### Presentation (PPT)

```Reliability-Based Timepoint Schedules
Peter G. Furth, Northeastern University
with Theo H.J. Muller, Delft University of Technology
1
Outline
1. Translating Reliability into User Cost
2. Operations model
– Segment running time
– Timepoint holding
– Layover and dispatch holding
3. Example results
2
Reliability Affects Passenger Travel
Time
• Passengers arrive so that P[miss the bus] < 2%
• Passengers budget for 95-percentile [wait + ride] time
• Potential Travel Time =
Budgeted Travel Time – mean [Wait + Ride Time]
3
4
Passenger Travel Cost Components
Waiting Time:
Riding Time:
Potential Travel Time:
\$9/hr
\$6/hr
\$4.5/hr
Reliability has been captured:
Cost = f(Tails of departure and arrival time distributions)
Note: Estimating tails requires archived AVL data.
5
Operating Cost for a Route with Holding
= Cycle Time
cSchedule = Design Parameter
• Can be fixed or optimized
cactual = an outcome, the sum of 3 components:
– Mean uncontrolled running time
– Mean holding time (running time supplement)
– Mean layover time (layover slack)
Inconsistent unless cactual ≈ cSchedule
– Steady state: f(StartDeviationcycle n) ≈ f(StartDeviationcycle n+1)
6
Operations Model
Segments (includes necessary dwell time)
•
Random, independent running times
•
Ideally, get distribution from AVL data
Timepoints
•
Hold early arrivals
•
End of Line
•
•
•
7
Timepoints: Random Holding
Supplement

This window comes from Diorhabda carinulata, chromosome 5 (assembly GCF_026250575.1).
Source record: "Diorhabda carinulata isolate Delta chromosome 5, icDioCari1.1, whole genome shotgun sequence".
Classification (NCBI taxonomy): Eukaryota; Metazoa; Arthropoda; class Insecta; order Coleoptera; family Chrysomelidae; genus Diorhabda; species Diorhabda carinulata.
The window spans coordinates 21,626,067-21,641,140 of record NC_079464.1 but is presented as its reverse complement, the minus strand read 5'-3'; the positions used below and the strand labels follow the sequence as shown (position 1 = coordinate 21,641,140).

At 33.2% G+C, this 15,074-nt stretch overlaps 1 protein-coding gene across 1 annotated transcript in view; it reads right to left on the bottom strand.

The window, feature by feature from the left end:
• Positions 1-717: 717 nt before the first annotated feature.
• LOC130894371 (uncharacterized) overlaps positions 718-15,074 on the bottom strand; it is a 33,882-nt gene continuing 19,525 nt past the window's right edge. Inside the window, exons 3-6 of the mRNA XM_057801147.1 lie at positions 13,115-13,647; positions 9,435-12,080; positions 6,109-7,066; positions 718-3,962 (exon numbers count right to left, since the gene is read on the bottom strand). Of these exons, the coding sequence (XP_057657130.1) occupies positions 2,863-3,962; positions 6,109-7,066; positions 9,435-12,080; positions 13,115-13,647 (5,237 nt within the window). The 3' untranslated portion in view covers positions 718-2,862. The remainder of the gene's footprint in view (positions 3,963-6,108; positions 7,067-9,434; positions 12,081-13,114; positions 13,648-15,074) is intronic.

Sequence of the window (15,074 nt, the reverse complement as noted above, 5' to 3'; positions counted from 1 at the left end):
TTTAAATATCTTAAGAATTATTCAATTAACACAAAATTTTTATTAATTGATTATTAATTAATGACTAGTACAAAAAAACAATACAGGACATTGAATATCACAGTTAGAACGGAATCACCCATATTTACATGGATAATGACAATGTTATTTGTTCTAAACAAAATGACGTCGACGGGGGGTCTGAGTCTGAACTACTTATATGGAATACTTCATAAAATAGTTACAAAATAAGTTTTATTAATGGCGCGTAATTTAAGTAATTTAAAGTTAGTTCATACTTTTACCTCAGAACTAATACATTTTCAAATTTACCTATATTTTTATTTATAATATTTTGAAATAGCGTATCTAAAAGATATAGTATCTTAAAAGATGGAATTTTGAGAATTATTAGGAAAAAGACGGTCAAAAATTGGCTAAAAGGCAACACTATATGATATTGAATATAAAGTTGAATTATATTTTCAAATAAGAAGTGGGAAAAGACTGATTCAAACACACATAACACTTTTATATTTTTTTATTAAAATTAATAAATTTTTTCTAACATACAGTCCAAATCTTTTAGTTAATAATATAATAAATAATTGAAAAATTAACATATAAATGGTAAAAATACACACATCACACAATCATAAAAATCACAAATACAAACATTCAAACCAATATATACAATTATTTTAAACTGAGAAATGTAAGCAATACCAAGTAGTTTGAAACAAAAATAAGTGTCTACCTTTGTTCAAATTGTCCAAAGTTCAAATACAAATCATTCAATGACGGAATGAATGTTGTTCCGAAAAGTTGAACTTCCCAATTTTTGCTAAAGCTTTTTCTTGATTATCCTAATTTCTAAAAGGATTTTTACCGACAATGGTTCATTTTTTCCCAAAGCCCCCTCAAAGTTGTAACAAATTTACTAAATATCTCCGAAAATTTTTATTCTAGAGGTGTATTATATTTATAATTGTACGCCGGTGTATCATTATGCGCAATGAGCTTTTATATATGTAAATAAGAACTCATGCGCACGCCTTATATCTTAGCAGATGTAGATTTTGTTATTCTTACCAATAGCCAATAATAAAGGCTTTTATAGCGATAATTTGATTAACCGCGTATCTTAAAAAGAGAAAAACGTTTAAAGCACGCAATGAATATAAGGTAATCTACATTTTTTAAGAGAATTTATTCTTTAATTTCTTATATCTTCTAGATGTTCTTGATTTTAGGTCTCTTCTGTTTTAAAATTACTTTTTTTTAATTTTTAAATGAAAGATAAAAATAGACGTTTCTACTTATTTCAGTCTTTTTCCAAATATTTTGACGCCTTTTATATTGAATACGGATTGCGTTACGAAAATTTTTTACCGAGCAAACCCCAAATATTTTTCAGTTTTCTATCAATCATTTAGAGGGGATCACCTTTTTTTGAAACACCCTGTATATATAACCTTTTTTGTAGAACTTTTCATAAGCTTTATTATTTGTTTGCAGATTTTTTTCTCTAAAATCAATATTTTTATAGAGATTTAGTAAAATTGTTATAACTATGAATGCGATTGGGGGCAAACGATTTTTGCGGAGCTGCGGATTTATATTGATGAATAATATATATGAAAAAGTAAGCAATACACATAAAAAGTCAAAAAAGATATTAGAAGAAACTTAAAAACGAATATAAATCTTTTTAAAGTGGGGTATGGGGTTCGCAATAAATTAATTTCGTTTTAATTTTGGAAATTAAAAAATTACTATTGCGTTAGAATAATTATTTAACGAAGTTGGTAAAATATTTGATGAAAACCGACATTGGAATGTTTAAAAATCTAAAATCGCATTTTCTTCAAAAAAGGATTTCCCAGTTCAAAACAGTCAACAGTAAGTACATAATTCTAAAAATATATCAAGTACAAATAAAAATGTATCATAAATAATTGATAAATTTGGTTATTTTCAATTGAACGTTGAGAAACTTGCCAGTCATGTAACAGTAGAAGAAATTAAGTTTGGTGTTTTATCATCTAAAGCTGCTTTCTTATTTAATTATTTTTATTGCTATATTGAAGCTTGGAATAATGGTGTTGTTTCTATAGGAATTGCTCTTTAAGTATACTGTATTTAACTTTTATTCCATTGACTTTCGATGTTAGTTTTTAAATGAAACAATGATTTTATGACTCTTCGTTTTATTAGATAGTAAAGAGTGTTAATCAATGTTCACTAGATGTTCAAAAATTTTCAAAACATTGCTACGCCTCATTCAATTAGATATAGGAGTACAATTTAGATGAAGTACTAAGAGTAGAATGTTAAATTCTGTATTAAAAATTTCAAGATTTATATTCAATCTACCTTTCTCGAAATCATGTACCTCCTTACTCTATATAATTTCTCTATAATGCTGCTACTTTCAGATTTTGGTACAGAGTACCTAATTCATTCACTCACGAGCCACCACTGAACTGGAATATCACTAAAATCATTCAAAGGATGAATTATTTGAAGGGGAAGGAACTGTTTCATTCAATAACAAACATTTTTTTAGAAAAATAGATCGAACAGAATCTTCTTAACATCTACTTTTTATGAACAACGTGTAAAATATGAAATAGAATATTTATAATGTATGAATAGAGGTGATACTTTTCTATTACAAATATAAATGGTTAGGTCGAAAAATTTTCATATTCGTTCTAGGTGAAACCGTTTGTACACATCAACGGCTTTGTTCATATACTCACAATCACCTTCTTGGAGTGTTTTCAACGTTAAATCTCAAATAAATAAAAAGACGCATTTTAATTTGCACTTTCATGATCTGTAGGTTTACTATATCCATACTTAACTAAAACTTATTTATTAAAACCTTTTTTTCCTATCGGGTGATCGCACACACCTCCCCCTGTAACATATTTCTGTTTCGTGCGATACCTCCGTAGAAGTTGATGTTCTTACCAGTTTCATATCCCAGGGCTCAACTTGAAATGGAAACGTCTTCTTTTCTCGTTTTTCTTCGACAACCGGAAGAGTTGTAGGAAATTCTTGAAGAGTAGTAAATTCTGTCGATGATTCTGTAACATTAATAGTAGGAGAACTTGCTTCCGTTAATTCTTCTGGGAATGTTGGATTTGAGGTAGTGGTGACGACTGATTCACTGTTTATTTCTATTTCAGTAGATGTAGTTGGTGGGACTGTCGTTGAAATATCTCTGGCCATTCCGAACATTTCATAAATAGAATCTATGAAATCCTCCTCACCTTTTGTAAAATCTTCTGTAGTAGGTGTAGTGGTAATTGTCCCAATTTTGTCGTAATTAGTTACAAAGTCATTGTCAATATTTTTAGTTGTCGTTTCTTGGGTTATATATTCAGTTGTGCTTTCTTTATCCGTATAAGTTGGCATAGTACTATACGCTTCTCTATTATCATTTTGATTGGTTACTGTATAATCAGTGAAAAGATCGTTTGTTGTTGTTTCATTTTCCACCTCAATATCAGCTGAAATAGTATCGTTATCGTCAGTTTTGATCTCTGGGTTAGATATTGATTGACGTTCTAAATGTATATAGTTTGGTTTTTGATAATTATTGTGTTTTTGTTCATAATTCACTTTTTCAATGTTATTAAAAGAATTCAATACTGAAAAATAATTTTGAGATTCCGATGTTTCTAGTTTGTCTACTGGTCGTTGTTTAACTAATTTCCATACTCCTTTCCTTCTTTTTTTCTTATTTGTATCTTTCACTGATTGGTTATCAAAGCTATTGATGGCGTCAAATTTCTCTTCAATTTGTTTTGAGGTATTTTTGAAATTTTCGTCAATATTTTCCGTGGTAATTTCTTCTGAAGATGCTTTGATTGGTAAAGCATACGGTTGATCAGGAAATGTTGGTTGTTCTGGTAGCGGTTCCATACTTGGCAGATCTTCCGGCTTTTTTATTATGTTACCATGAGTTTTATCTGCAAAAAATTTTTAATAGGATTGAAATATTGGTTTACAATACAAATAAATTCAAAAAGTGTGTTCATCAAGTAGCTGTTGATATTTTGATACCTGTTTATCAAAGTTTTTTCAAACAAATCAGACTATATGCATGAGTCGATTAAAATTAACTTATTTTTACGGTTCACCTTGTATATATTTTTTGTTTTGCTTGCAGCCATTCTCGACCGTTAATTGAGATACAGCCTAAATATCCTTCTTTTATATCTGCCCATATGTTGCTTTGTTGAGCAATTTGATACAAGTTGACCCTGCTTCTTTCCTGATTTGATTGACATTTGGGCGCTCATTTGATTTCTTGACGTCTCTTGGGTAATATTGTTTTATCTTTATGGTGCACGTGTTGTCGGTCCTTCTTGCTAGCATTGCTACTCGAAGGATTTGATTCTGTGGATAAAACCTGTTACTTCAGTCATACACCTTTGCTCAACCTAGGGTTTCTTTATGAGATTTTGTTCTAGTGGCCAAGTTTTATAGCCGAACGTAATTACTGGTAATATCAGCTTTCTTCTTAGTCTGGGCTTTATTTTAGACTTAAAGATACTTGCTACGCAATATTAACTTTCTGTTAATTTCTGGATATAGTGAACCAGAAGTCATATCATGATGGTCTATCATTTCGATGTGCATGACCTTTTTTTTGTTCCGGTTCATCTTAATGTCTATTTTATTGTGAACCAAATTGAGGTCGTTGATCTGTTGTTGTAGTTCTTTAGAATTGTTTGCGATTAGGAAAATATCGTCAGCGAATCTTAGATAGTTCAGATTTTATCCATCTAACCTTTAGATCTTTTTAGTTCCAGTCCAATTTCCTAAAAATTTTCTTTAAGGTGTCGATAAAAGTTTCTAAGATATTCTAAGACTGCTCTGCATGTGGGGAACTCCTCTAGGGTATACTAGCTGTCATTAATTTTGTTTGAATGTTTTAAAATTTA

-1
0
1
min
Holding Supplement (min)
8
End of Line: Needed Layover and
Dispatch Supplement
1
6
Needed Layover (min)
-1
0
1
2
Dispatch Supplement (min)
9
Layover Model: Planning View
Labor policies on minimum layover constrain
cSchedule
Finding:
• Unreliable service: reliability governs optimal cSchedule
• Highly reliable service: labor policy governs
10
Analysis
• Track discretized probability distributions using MatLab
• 2 Warm-up cycles to achieve quasi-steady state
• Example route
– 17 stops, 16 segments
– mean running time = 40 min, s = 5 min for base case
– mean boardings = 74, max load = 36 pax
• Optimize w.r.t. two overlapping schedule parameters
– Cycle supplement = CycleTime – MeanUncontrolledRunningTime
– Running Time supplement = ScheduledRunningTime –
MeanUncontrolledRunningTime
11
Cost vs. Running Time Supplement
Optimized cycle length
\$40
riding time
\$20
operating cost
\$0
-15.0
-10.0
-5.0
0.0
5.0
10.0
15.0
potential travel time
-\$20
total cost
-\$40
waiting time
-\$60
Running Time Supplement (min)
12
Slack Distributions vs. Running Time
Supplement
cSchedule optimized; dashed line = only 1 timepoint
0.40
0.30
Total holding
0.20
0.10
Layover
holding
Timepoint holding
-15.0
-10.0
-5.0
0.0
5.0
10.0
15.0
Running Time Supplement (min)
13
(Bars)
Change in
Cost
(Base = No
Timepoints)
(\$/trip)
σroute = 3 min
σroute = 5
σroute = 7
Cost vs. Number of Timepoints
\$0
3.5
-\$10
Cycle suppl, σroute=3
3
-\$20
Cycle suppl, σroute=5
Cycle suppl, σroute=7
2.5
-\$30
2
-\$40
RT suppl, σroute=7
1.5
-\$50
RT suppl, σroute=5
1
-\$60
RT suppl, σroute=3
0.5
-\$70
(Lines)
Schedule
Supplement
as multiple
of σroute
0
0
1
3
7
14
Number of Timepoints
14
Optimal Schedule Supplements vs sroute
dashed line for a single timepoint
3.00
Cycle time supplement
2.00
1.00
Running time supplement
0.00
2.0
3.0
4.0
5.0
6.0
7.0
8.0
s route (min)
15
Conclusion and Remarks
1.
2.
Archived AVL data makes reliability analysis possible
Capturing reliability in the cost function facilitates tradeoff against riding time
and operating cost; contrast rules of thumb
3.
Schedules should probably have more en-route slack
4.
To a large degree, en-route slack and recovery slack simply substitute for
one another, meaning en-route slack can be added without increasing cycle
time
5.
Amount of en-route & layover slack are not easily calculated
6.
Optimal departure time depends on boardings & other factors
7.
On more reliable routes, layover is governed by operator rest needs
8.